Network accessible parallel computing systems, based upon transputers, for image processing strategies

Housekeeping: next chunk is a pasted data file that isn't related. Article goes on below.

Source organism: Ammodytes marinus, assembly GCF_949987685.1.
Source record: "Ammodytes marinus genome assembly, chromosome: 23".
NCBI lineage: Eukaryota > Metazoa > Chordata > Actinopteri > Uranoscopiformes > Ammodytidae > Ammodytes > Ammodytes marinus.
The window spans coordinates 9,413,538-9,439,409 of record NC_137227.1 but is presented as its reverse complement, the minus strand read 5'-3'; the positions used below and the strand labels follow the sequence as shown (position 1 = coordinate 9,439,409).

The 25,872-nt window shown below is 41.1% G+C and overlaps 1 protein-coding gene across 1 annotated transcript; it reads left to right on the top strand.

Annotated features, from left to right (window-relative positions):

Over the last decade there has been a steady increase in the size of primary data sets collected from medical imaging devices, and a correspondingly increased requirement for the computational power needed for associated image processing techniques. Although conventional processors have shown considerable advances throughout this period, they have failed to keep pace with the demands placed upon them by clinicians keen to utilise techniques such as pseudo three dimensional volume image presentation and high speed dynamic display of multiple frames of data. One solution that has the capability to meet these needs is to use multiple processors, co-operating to solve specified tasks using parallel processing. This thesis, which reports work undertaken during the period 1988-1991, shows how a network accessible parallel computing resource can provide an effective solution to these classes of problems. Starting from the premise that any generally accessible array of processors has to be connected to the inter-computer communication network, an Ethernet node was designed and constructed using the Inmos transputer. With this it was possible to demonstrate the benefits of parallel processing. Particular emphasis had to be given to those elements of the software which must make a guaranteed real-time response to external stimuli and it is shown that by isolating high priority processes, relatively simple OCCAM code can satisfy this need. Parallel processing principles have been utilised by the communications software that implemented the upper layers of the OSI seven layer network reference model using the Internet suite of protocols. By developing an abstract high level language, software was developed which allowed users to specify the inter-processor connection topology of a point to point connected multi-transputer array, built in association with this work. After constructing a flexible, memory efficient, graphics library, a technique to allow the high speed zooming of byte sized pixel data using a lookup table technique was developed. By using a multi-transputer design this allowed a 128x128 pixel image to be displayed at 256x256 pixel resolution at up to 25 frames per second, a requirement imposed by a contemporary cardiac imaging project.